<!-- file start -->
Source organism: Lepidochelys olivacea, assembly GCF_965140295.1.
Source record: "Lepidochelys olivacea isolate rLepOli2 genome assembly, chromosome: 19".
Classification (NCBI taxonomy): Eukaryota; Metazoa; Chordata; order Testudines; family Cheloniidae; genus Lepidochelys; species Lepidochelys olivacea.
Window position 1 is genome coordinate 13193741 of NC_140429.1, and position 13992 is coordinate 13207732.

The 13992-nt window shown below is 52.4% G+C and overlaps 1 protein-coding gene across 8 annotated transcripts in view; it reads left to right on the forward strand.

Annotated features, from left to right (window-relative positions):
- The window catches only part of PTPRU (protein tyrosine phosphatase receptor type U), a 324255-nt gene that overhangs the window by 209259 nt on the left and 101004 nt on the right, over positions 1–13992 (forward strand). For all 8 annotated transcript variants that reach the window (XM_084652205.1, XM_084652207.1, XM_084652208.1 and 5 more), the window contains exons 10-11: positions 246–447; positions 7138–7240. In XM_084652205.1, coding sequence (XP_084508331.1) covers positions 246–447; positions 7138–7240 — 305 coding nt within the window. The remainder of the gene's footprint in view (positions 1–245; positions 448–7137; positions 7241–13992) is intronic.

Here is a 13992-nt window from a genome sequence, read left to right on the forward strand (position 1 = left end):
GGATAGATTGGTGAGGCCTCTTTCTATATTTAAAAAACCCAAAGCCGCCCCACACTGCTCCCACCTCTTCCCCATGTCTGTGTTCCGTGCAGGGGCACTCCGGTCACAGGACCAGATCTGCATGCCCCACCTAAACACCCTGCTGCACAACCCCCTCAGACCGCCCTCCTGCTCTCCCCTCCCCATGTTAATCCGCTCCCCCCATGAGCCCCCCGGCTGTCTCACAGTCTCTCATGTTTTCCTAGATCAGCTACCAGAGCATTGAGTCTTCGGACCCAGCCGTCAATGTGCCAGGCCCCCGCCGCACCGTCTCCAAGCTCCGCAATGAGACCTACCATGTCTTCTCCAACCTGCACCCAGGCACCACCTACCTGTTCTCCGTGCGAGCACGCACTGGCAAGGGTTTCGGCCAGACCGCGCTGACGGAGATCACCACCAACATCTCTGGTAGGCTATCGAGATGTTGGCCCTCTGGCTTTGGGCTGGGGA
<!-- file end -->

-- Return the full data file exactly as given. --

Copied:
Source organism: Lepidochelys olivacea, assembly GCF_965140295.1.
Source record: "Lepidochelys olivacea isolate rLepOli2 genome assembly, chromosome: 19".
Classification (NCBI taxonomy): Eukaryota; Metazoa; Chordata; order Testudines; family Cheloniidae; genus Lepidochelys; species Lepidochelys olivacea.
Window position 1 is genome coordinate 13193741 of NC_140429.1, and position 13992 is coordinate 13207732.

The 13992-nt window shown below is 52.4% G+C and overlaps 1 protein-coding gene across 8 annotated transcripts in view; it reads left to right on the forward strand.

Annotated features, from left to right (window-relative positions):
- The window catches only part of PTPRU (protein tyrosine phosphatase receptor type U), a 324255-nt gene that overhangs the window by 209259 nt on the left and 101004 nt on the right, over positions 1–13992 (forward strand). For all 8 annotated transcript variants that reach the window (XM_084652205.1, XM_084652207.1, XM_084652208.1 and 5 more), the window contains exons 10-11: positions 246–447; positions 7138–7240. In XM_084652205.1, coding sequence (XP_084508331.1) covers positions 246–447; positions 7138–7240 — 305 coding nt within the window. The remainder of the gene's footprint in view (positions 1–245; positions 448–7137; positions 7241–13992) is intronic.

Here is a 13992-nt window from a genome sequence, read left to right on the forward strand (position 1 = left end):
GGATAGATTGGTGAGGCCTCTTTCTATATTTAAAAAACCCAAAGCCGCCCCACACTGCTCCCACCTCTTCCCCATGTCTGTGTTCCGTGCAGGGGCACTCCGGTCACAGGACCAGATCTGCATGCCCCACCTAAACACCCTGCTGCACAACCCCCTCAGACCGCCCTCCTGCTCTCCCCTCCCCATGTTAATCCGCTCCCCCCATGAGCCCCCCGGCTGTCTCACAGTCTCTCATGTTTTCCTAGATCAGCTACCAGAGCATTGAGTCTTCGGACCCAGCCGTCAATGTGCCAGGCCCCCGCCGCACCGTCTCCAAGCTCCGCAATGAGACCTACCATGTCTTCTCCAACCTGCACCCAGGCACCACCTACCTGTTCTCCGTGCGAGCACGCACTGGCAAGGGTTTCGGCCAGACCGCGCTGACGGAGATCACCACCAACATCTCTGGTAGGCTATCGAGATGTTGGCCCTCTGGCTTTGGGCTGGGGA